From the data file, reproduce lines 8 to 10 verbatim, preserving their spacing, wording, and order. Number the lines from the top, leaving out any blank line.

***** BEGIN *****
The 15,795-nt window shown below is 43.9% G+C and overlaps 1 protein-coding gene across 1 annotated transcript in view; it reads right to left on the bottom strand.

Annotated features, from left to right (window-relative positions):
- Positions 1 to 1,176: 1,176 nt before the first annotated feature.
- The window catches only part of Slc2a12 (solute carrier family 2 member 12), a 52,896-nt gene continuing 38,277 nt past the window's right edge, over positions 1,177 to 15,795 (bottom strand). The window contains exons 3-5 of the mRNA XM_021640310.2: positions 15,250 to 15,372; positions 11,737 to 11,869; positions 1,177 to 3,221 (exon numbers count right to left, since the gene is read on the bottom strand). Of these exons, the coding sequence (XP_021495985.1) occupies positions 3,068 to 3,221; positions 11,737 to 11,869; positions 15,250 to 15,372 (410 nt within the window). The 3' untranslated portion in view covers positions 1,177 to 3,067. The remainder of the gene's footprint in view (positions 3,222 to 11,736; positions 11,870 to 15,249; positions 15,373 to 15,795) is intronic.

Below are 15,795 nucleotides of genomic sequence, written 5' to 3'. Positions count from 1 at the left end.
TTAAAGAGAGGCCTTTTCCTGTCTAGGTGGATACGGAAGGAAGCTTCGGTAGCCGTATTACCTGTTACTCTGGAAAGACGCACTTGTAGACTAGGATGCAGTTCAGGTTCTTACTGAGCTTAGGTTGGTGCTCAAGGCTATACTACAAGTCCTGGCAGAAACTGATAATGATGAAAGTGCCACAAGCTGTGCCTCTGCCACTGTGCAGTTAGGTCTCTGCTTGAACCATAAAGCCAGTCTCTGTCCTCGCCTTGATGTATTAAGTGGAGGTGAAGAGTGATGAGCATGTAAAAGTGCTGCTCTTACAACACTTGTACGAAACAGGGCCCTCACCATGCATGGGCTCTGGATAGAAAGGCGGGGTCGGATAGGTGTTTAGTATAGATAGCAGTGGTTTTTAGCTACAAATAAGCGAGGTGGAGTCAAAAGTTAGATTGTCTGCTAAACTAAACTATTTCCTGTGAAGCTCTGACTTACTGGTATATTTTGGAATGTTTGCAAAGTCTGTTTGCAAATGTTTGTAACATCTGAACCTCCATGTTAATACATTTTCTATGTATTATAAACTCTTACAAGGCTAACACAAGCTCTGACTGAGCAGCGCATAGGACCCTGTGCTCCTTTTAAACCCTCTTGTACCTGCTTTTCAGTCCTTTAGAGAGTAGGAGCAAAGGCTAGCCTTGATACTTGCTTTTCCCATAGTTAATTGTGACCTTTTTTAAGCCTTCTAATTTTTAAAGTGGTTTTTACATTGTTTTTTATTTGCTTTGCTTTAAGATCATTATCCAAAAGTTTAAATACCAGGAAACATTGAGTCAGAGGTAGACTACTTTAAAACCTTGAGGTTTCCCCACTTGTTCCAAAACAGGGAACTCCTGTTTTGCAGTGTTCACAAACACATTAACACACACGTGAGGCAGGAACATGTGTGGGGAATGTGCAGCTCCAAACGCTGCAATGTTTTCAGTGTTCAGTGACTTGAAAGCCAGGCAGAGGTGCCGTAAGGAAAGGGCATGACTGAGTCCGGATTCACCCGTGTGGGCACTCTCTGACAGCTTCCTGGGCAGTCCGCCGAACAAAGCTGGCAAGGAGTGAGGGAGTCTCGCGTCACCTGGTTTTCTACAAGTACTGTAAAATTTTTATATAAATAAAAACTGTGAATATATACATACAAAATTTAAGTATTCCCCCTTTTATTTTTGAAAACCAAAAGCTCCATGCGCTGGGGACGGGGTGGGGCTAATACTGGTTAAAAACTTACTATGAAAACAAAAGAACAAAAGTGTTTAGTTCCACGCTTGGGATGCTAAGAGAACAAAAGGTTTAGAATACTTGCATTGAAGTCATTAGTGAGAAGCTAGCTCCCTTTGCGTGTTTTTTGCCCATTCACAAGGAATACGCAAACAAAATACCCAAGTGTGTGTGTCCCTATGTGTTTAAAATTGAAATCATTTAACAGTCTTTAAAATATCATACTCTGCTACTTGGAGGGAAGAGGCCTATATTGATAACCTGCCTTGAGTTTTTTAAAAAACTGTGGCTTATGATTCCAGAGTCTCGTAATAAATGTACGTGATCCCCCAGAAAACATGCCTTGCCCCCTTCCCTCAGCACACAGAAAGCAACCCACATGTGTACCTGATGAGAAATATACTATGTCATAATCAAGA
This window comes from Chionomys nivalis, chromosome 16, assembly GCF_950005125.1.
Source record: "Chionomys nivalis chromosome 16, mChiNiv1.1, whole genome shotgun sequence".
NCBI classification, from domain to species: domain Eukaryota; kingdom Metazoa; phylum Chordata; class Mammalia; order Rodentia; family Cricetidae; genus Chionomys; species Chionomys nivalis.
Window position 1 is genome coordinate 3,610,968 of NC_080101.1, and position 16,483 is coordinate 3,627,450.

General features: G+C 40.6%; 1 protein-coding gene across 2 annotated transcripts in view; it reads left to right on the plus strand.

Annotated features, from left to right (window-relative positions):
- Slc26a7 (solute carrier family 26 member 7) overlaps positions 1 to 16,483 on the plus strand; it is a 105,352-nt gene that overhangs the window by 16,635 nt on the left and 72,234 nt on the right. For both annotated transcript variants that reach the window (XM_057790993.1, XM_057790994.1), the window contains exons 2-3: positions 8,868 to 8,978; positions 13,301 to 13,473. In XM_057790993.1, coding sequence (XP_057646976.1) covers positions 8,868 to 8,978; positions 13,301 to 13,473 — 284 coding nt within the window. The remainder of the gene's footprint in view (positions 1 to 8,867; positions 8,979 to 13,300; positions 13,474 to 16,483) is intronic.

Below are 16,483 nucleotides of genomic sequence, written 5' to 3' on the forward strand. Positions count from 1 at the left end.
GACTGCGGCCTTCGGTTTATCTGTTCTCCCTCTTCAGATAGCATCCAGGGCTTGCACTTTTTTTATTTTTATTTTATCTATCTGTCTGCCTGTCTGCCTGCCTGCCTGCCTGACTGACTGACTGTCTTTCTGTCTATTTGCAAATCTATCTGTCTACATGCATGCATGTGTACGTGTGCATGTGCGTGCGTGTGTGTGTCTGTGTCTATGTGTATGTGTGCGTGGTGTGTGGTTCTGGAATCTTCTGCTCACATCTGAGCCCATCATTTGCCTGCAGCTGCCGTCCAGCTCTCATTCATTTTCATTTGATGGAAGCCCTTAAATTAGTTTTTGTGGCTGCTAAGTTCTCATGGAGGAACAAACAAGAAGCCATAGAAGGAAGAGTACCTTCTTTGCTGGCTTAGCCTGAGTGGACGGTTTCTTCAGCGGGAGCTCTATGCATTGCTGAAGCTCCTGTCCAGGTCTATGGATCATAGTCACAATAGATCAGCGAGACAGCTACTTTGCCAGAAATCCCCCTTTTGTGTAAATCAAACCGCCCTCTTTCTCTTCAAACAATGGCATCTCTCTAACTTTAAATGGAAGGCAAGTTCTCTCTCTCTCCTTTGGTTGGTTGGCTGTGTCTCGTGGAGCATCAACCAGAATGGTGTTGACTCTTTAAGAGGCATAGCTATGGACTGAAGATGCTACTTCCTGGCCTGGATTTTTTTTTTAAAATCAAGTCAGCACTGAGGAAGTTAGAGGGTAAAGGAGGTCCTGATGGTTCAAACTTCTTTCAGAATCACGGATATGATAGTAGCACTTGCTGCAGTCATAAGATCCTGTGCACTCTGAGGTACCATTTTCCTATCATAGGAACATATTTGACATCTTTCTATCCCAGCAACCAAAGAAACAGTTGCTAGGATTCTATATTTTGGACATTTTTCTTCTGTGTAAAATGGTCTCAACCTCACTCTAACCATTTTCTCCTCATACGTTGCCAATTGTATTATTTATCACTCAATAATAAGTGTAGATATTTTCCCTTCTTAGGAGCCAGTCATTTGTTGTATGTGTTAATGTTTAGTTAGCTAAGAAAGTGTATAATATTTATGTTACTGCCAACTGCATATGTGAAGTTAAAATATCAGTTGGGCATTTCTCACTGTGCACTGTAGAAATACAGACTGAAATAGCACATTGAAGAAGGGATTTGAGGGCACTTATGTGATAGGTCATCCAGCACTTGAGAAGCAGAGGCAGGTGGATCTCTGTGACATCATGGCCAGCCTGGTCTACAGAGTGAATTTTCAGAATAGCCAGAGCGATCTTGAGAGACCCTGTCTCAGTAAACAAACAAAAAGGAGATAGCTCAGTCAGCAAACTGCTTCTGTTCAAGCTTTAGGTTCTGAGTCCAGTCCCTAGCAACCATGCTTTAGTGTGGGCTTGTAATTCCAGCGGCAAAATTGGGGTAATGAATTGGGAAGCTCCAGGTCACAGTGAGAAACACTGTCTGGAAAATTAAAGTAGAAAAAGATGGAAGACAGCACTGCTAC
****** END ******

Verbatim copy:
Source record: "Chionomys nivalis chromosome 16, mChiNiv1.1, whole genome shotgun sequence".
NCBI classification, from domain to species: domain Eukaryota; kingdom Metazoa; phylum Chordata; class Mammalia; order Rodentia; family Cricetidae; genus Chionomys; species Chionomys nivalis.
Window position 1 is genome coordinate 3,610,968 of NC_080101.1, and position 16,483 is coordinate 3,627,450.